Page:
The fact that someone like me – an engineer working on high-tech solutions to our sustainability problems (CO2 capture processes) – is spending so much time advocating the low-tech solution of personal lifestyle change on this blog really says quite a lot. My experience has taught me that, even though it will play an important role, a predominantly high-tech solution to our sustainability crisis is (1) not practically possible and (2) not sustainable. 

Barring some truly miraculous technological breakthrough, I can say with 100% certainty that technology alone will not save us. And yes, even if, by some miracle, we manage to address the crisis through technology, our current cultural mindset of consumerism and entitlement will simply cause us to raise our levels of consumption to match this new maximum and create a new, even bigger crisis. A purely technological solution is therefore simply not a viable option.

As I see it, there is only one long-term solution to this crisis: millions of people taking personal responsibility and making personal lifestyle changes that result in happy, healthy, wealthy and sustainable living. My dream is that this idea becomes widely accepted and commercialized in the real world so that we can ensure long and happy lives not only for ourselves, but for countless future generations of human beings. This might be a bit ambitious, but I truly believe that it is the one and only sustainable solution available to us today. 

Please take a few minutes to check out some brief descriptions of how I see this dream coming true:

8 thoughts on “Dream”

  1. Forgive me Schalk, if I have overlooked it previously but, I now note the self-disclosure of your involvement in Carbon Capture and Storage (CCS) technology. Would you agree that, even if CCS will be necessary to treat the symptoms (but not the cause) of the problem, it should not be treated as an excuse for perpetuating the status quo? In the meantime, we are gambling the future habitability of planet Earth on making it work (despite the fact that CO2 has no half-life and therefore must never escape)…

    1. Sure, I definitely agree that CCS is only a temporary fix and is just as unsustainable as fossil fuels themselves. From my understanding, however, CCS is totally mandatory if we are to have any chance of keeping CO2 below the 450-500 ppm level needed to prevent possible runaway global warming while, at the same time, keeping energy prices low enough to prevent a global economic meltdown.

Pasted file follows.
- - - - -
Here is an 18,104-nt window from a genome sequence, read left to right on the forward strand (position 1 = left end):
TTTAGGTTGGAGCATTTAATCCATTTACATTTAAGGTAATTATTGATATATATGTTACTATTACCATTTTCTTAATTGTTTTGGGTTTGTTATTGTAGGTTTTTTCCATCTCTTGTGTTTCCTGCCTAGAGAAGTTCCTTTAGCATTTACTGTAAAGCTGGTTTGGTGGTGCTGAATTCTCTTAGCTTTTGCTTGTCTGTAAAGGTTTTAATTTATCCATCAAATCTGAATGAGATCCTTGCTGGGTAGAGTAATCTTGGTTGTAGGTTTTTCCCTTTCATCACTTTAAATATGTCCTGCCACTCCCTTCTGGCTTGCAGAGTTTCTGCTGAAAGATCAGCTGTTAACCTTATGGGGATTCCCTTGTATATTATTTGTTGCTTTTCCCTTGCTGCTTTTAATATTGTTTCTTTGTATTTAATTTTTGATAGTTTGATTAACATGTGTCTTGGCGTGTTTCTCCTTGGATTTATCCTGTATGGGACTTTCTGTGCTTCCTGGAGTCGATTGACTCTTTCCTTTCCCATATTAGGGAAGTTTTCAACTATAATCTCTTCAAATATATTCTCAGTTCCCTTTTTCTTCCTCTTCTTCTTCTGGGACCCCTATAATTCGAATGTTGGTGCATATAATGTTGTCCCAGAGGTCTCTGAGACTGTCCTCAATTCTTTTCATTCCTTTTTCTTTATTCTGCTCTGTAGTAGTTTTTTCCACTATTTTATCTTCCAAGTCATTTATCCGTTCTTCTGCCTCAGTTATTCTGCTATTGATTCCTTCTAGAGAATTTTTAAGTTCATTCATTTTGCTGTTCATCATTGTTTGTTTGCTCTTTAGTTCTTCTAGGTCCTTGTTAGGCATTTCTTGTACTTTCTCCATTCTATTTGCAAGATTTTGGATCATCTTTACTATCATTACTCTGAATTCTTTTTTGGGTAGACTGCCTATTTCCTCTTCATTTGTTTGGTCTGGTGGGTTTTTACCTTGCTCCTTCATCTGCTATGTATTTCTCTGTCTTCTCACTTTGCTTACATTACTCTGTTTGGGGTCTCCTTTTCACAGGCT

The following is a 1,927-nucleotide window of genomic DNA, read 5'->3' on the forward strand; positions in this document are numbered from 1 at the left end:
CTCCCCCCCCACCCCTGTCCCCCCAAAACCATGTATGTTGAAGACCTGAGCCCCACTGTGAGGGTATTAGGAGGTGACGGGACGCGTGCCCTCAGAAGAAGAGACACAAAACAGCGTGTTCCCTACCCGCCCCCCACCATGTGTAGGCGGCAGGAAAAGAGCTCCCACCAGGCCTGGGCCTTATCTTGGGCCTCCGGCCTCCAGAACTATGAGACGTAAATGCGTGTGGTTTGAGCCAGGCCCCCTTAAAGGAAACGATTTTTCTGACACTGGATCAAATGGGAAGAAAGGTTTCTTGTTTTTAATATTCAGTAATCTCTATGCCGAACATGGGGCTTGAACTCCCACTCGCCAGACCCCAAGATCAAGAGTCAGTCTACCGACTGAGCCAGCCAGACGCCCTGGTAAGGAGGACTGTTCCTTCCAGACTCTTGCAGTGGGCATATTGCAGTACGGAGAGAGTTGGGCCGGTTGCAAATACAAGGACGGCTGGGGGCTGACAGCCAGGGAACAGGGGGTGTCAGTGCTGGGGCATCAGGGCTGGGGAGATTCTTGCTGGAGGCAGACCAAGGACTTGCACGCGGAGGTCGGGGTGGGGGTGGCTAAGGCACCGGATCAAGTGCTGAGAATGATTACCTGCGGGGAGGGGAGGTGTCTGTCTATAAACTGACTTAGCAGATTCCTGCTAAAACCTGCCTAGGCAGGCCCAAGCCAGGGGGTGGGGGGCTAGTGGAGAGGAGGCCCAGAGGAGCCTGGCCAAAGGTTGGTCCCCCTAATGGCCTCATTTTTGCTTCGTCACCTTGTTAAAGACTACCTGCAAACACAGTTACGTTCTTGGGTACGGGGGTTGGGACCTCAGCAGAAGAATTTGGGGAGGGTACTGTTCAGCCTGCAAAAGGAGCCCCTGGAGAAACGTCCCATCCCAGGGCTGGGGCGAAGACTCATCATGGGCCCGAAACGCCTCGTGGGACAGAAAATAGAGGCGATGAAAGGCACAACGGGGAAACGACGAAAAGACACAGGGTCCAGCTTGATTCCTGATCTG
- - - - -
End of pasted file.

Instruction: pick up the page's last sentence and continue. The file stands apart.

It is an undeniable fact that fossil fuel power plants will be with us for many decades into the future. Aside from still being by far the cheapest option, the entire global power infrastructure is built for fossil fuel power plants. Despite the great potential of renewables, they will never offer the priceless control offered by fossil fuel power stations. The ability to set up a power station almost anywhere on the planet and, most importantly, the ability to produce power according to in-the-moment demand is priceless and can never be offered by renewables. Nuclear is the only clean option offering these advantages, but after Fukushima people are not so keen on nuclear anymore. And yes, if we are to get the majority of our energy from solar and wind, we will require tremendous advances in smart grids and long distance power transmission (not to mention the time and money required to revamp all of our infrastructure).

      Of course, it can help a great deal if every member of the billion targeted by this blog decides to put some solar panels on their roof and get a nice electric car charging from this renewable energy, but, despite our best efforts, the chances of this happening in time are unfortunately very low. I’ll still keep trying though 😉